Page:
Bemidji native and former state Supreme Court Chief Justice Russell A. Anderson has died.
Anderson was appointed to the state’s high court as a representative for rural Minnesota, a role colleagues say he quickly expanded with his brilliant, quiet leadership. He died at home Tuesday at 78 from brain cancer. His family was by his side, including his wife, Kristin, who said he had been diagnosed with glioblastoma in November 2017.
On Thursday, former Gov. Arne Carlson said that in 1998 he needed a Supreme Court appointee who was “the best voice we could get for rural Minnesota — and we got the best voice for all of Minnesota.”
The former governor, a Republican who championed merit-based, nonpartisan judicial selection, said he made no better judicial appointment than Anderson, who had the “intellect, empathy and integrity” for the job.
Before Anderson came to St. Paul, his legal leadership and work ethic was highly regarded in northwest Minnesota. He worked in private practice in Bemidji and as Beltrami County attorney before joining the Ninth Judicial District Court bench, where he also served as chief judge until his appointment to the high court as an associate justice.
He was a graduate of St. Olaf College in Northfield, and went on to earn his law degree from the University of Minnesota and a Master of Laws from George Washington University. He was a member of the Judge Advocate General Corps of the U.S. Navy in Washington, D.C.
Anderson joined the high court led by then-Chief Justice Kathleen Blatz. In an interview, she called him a “gentle giant” in the state judiciary and her “go-to person” in leading an administrative overhaul of the system that created the state Judicial Council.
“He had iron in him,” Blatz said, adding, “He took his work very seriously, but never himself.”
Both Blatz and Carlson maintained friendships with Anderson and Kristin, his wife of 53 years, long after he left the court.
“I just enjoyed him,” Blatz said, recalling their many car rides to Bemidji for court appearances. Anderson drove while she rode in the back seat reading legal papers, calling out crossword clues and eating Dairy Queen takeout.
Both Blatz and Carlson described Anderson as a level-headed straight-shooter and a gifted listener who sought to understand others and treated everyone equally.
“He never held his intelligence over you,” Carlson said. “He gave you a sense of confidence so you could fully participate.”
Former Gov. Tim Pawlenty elevated Anderson to chief when Blatz retired in 2006. Anderson retired from the bench two years later.
After Anderson left the bench, he taught evidence at the University of Minnesota’s law school. Former student Chris Schmitter, now chief of staff to Gov. Tim Walz, said Anderson was a humble, approachable instructor who wove messages of integrity and common sense into the coursework. “Every lesson we had was filled with stories from his years of practice as a lawyer and a judge,” Schmitter said.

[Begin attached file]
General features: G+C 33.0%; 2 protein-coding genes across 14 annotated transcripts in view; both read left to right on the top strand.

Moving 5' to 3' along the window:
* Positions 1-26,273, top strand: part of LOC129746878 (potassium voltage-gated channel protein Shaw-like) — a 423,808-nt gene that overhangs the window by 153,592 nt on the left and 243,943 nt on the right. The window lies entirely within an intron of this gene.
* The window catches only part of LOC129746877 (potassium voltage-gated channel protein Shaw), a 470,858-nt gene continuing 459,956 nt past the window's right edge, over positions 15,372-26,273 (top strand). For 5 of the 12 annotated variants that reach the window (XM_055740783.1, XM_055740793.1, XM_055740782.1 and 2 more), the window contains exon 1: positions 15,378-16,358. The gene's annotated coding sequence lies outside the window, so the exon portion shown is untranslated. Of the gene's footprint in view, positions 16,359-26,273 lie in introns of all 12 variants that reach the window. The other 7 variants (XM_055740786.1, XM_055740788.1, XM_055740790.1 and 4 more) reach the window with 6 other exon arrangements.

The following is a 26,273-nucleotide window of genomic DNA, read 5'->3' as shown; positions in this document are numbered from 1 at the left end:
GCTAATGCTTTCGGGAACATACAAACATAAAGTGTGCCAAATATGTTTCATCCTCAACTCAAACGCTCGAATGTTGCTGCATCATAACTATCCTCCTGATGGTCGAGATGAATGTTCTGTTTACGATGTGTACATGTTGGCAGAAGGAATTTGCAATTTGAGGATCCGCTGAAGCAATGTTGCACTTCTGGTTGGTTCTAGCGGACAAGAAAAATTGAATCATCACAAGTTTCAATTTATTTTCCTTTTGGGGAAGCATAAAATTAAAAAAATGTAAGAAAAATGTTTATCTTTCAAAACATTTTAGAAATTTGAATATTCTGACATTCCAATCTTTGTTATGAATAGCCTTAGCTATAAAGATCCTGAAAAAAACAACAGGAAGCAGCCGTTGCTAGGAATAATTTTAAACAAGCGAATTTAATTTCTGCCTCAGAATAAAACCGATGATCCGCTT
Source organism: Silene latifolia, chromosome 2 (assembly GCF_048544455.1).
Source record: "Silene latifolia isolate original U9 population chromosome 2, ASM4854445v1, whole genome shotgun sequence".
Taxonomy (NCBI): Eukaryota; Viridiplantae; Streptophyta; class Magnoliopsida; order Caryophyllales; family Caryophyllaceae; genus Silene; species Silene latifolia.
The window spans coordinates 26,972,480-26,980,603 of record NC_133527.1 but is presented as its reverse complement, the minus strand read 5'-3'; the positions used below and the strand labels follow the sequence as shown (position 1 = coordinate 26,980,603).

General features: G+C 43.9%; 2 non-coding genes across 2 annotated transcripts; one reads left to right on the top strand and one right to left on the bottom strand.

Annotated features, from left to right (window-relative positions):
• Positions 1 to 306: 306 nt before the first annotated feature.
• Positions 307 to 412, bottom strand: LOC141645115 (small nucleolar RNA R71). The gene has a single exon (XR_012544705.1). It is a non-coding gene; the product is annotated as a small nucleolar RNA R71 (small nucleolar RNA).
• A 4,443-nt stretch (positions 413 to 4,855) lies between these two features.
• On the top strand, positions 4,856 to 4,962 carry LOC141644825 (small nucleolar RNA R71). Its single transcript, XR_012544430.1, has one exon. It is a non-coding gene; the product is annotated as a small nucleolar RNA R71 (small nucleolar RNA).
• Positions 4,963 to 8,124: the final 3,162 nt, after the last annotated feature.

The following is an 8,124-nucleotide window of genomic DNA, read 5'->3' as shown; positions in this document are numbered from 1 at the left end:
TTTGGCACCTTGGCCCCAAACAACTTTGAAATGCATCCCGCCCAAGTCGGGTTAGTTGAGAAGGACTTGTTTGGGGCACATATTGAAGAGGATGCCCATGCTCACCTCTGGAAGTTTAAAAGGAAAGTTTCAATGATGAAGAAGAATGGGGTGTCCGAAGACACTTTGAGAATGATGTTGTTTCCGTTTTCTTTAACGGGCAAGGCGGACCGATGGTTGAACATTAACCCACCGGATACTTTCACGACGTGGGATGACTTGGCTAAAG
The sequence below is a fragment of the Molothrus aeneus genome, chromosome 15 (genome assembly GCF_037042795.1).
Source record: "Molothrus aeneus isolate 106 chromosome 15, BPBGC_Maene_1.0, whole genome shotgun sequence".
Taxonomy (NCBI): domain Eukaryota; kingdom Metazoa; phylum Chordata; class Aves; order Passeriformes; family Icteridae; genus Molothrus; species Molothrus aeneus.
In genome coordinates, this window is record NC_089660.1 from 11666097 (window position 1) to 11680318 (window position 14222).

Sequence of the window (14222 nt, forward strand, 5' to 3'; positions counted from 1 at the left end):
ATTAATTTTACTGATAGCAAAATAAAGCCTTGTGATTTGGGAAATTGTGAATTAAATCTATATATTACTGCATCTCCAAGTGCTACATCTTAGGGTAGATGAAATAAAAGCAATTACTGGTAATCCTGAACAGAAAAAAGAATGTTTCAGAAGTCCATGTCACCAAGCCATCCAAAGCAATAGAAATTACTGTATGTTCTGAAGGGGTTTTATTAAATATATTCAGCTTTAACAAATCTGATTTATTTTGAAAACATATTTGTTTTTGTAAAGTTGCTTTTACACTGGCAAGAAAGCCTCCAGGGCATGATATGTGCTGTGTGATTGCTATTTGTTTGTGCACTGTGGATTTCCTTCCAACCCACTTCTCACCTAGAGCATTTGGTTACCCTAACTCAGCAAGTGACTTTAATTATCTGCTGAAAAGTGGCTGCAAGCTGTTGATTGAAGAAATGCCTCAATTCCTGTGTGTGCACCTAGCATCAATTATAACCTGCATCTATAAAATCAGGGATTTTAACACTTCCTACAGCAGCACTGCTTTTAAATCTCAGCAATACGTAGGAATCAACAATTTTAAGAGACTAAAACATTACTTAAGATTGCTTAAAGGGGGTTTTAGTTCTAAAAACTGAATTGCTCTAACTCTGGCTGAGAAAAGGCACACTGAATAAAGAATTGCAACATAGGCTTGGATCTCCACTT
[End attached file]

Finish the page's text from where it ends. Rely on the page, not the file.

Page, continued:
The current chief justice, Lorie Gildea, who succeeded Anderson as an associate justice, issued a statement Thursday praising him. “He was a humble leader, a close mentor to me, and an inspiration to many who now carry his lessons of respect and humanity forward in their careers,” she said.
Gildea said Anderson would be remembered for his “compassion, dedication and commitment to ensure that every Minnesotan has equal access to justice.” He led efforts to combat domestic violence, promote problem-solving courts that focus on rehabilitation, and enhance public access to court information, she said.
A trio of Andersons
In his high court tenure, he was never the only Anderson on the court. Justice Paul H. Anderson was appointed by Carlson in 1994 and retired in 2013. Pawlenty appointed Justice G. Barry Anderson, who remains on the court, in 2004, creating a trio of Andersons on the high court.
Anderson was preceded in death by his parents, Albert and Sally Anderson, as well as his brother, Wayne.
In addition to his wife, he is survived by his children, Rebecca Schmitz of Eden Prairie, John Anderson of Chicago and Sarah Harriss of Bloomington, Ind.; two granddaughters and two step-grandsons.
Schmitz said her father was always positive and instilled in his children a sense of public service. She recalled a Thanksgiving Day trip to the grocery store when the woman ahead of them didn’t have enough to pay for her purchases, including diapers. Schmitz, then 8, said her father handed a $20 bill to the shopper, telling her she had dropped it.
Outside the store, Schmitz said she asked him about the story he made up. “Sometimes you just have to do the right thing,” she said he told her.
A service of celebration will be livestreamed at 11 a.m. Sept. 24 from Bethlehem Lutheran Church, 4100 Lyndale Av. S., Minneapolis. Visitation is from 5-7 p.m. Wednesday at Gill Brothers Minneapolis Chapel, 5801 Lyndale Av. S.